Siah Hwee Ang says whilst Brexit and Trump have hogged the headlines, it remains important to keep an eye on developments within China

By Siah Hwee Ang*

Brexit and the US presidential election captured much of the world’s attention in the second half of 2016. The UK recently triggered Article 50, starting the process of Brexit, while the effects of the US election are ongoing. 

Although not in the spotlight, a lot has been happening with regard to China’s changing role in the global economy. 

Have we got a new world economic order as some suggest? If so, what does that mean? If not, where is China heading, what are its priorities, and what impact will it have on the global economy?

These are hard questions to answer. 

At 6.7 per cent, China’s contribution to global economic growth was 33.2 per cent in 2016. 

With this growth rate and the size of the economy sitting at US$11 trillion, it is no surprise that China’s role in the global economy is changing. No other economy in the last few decades has come close to US$10 trillion. 

A good starting point to see how the country is changing is to look at the list of major initiatives that China is undertaking.

In no particular order, this list includes: market orientation and anti-monopoly measures, eliminating over-capacity, stimulating domestic consumption, improving supply-side quality, moving away from the one-child policy, urbanising and clustering, combating corruption, reforming state-owned enterprises, facilitating foreign investment into China, internationalising the yuan, promoting foreign acquisitions, financial reforms, and infrastructural and logistical developments around the One Belt One Road initiative. 

While likely to point the country in the right direction, these major moves can conflict with one another. Further, foreign companies in China may be affected by some of these internal reforms and initiatives. 

Those outside of China are scrambling to keep their finger on China’s pulse. The effect of not doing so can be devastating. Just think of the effect of the Chinese yuan depreciation in August 2015.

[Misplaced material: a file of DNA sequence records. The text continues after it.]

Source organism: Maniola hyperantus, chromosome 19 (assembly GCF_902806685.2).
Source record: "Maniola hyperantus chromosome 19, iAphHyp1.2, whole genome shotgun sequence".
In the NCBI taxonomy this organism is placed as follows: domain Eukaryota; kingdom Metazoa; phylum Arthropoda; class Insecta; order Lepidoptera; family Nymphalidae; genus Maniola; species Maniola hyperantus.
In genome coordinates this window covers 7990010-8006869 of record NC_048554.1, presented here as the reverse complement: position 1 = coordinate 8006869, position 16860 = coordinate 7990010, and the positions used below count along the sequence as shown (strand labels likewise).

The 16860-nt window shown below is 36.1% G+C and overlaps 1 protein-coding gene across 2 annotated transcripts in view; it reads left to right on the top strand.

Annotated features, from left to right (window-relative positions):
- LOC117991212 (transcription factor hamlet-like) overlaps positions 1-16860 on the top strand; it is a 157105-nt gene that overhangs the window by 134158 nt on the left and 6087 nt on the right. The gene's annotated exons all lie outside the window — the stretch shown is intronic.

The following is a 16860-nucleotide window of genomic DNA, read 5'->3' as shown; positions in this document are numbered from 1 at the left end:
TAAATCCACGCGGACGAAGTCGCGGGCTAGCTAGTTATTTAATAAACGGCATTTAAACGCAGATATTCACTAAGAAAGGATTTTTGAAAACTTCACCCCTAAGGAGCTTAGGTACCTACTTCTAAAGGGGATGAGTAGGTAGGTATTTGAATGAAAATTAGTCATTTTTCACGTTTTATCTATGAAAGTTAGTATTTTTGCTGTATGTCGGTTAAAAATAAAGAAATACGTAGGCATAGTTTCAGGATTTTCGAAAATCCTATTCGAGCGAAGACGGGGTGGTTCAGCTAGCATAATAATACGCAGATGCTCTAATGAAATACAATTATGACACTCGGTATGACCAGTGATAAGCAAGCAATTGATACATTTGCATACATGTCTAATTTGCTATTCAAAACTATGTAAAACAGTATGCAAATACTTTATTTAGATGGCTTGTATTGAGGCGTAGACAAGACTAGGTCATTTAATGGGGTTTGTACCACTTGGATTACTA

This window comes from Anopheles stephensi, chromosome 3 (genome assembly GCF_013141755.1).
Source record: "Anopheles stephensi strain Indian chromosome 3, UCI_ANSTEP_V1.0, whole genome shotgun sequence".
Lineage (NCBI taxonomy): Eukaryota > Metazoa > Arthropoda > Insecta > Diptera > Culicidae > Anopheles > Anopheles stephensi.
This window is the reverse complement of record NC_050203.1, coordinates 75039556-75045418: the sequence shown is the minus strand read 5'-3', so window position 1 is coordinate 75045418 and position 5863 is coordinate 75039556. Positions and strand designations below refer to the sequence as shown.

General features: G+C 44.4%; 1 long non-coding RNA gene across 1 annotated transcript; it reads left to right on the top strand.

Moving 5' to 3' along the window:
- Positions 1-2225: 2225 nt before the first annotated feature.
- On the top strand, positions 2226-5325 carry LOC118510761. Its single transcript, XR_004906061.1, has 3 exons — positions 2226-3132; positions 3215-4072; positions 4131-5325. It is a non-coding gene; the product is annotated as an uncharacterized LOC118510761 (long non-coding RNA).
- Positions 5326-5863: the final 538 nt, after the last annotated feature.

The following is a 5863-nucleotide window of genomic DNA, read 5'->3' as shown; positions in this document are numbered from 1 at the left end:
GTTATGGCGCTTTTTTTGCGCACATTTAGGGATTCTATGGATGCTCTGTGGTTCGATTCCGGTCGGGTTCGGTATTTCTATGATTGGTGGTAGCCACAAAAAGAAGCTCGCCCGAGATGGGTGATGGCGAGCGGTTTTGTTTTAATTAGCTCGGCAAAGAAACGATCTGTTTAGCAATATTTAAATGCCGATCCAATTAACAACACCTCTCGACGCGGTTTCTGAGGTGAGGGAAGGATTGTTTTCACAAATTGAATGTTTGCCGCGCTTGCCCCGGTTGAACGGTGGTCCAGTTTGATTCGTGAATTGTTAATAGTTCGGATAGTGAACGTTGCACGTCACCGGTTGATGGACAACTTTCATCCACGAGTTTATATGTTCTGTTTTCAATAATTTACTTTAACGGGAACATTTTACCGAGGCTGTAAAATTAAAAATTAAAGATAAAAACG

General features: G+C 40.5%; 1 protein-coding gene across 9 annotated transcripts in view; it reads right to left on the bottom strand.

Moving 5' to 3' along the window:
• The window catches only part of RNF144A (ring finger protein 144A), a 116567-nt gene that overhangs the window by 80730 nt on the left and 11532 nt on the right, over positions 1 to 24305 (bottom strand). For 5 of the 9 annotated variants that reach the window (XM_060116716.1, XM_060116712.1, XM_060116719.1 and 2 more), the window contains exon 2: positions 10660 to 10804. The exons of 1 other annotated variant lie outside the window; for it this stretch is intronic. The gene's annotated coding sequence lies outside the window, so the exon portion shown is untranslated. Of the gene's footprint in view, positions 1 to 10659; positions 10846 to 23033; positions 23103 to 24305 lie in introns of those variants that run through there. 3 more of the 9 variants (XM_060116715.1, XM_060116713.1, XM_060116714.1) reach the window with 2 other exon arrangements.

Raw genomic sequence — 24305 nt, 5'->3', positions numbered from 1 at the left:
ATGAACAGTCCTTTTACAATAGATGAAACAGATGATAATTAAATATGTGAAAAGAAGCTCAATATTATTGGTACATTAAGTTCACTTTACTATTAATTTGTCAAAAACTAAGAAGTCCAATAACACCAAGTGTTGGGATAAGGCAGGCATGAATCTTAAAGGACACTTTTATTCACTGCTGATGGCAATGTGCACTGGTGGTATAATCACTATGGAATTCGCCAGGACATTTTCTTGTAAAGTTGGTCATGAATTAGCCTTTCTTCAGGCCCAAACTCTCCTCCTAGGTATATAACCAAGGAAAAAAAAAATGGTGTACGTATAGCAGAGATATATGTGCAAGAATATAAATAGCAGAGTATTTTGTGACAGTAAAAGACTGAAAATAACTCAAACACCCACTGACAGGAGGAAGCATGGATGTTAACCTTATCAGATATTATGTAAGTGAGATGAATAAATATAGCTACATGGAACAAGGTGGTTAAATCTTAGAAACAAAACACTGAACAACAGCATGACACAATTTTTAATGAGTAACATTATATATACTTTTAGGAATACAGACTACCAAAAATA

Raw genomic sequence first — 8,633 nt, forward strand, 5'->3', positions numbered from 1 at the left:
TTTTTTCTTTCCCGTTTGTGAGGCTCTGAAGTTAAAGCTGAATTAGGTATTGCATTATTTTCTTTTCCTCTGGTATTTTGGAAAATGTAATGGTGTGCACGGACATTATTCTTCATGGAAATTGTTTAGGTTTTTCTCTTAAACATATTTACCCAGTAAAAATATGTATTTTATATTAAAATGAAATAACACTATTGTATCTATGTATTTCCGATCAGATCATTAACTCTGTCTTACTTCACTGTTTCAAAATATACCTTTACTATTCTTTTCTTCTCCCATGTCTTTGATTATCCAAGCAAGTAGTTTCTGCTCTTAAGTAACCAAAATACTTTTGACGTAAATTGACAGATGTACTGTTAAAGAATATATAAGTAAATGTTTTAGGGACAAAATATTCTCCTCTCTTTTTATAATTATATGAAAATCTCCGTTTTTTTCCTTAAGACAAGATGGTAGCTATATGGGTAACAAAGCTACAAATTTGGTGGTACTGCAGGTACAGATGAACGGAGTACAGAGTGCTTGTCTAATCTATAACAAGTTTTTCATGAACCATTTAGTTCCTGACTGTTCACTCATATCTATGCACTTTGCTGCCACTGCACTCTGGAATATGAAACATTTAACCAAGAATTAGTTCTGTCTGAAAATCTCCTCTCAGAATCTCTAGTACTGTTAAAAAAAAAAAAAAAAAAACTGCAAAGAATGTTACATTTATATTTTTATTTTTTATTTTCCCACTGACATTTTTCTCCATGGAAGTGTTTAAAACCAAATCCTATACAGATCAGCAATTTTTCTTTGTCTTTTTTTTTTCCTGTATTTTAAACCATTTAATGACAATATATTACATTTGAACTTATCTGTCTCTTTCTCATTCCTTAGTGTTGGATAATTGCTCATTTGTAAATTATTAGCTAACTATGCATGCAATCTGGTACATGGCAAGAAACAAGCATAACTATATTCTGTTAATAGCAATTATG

China will continue to battle hard this year on its status as a market economy. The fact that the terms and conditions of China’s accession to the World Trade Organization are subject to different interpretations is in itself a puzzle. Nonetheless, China is crying foul. 

At the same time, the world is moving towards a protectionism mode as countries are increasingly unable to protect their own interests under the globalisation umbrella.

China’s showpiece in the global financing world, the Asian Infrastructure Investment Bank (AIIB), issued more than US$1.73 billion worth of loans in the year following its inception. 

It recently approved a further 13 countries to join its 57 founding members. Last week, the bank also approved US$285 million to finance infrastructure projects in Indonesia and Bangladesh, co-financed with the World Bank and the Asian Development Bank. 

The One Belt One Road initiative continues to pick up speed. Many more countries are looking to join the 64 countries already involved in the project. 

In fact, New Zealand became the first Western country to sign a cooperation agreement on the initiative. Presumably, this is the starting point of New Zealand’s engagement. Exactly how it will work and how New Zealand can benefit still need to be worked out over time. 

One other major impact that we are seeing is China’s capital outflow control. While there are reasons to believe that slowing this outflow is unlikely, the signs provided by mergers and acquisitions across the globe suggest otherwise. In the first quarter of 2017, the value of announced outbound deals from China dropped sharply to US$23.8bn, its lowest quarterly level since 2014. 

In 2016, Chinese companies agreed on about US$222bn worth of deals. This means that unless the mechanisms of capital control are relaxed, we are likely to see a major drop in cross-border deals by Chinese companies. 

This last example is a good illustration of how China’s own internal reforms might affect the global economic landscape. 

China’s influence in the global arena should mean that we should not just keep an eye on developments with China, but also what’s happening within China.

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*Professor Siah Hwee Ang holds the BNZ Chair in Business in Asia at Victoria University. He writes a regular column here focused on understanding the challenges and opportunities for New Zealand in our trade with Asia. You can contact him here.

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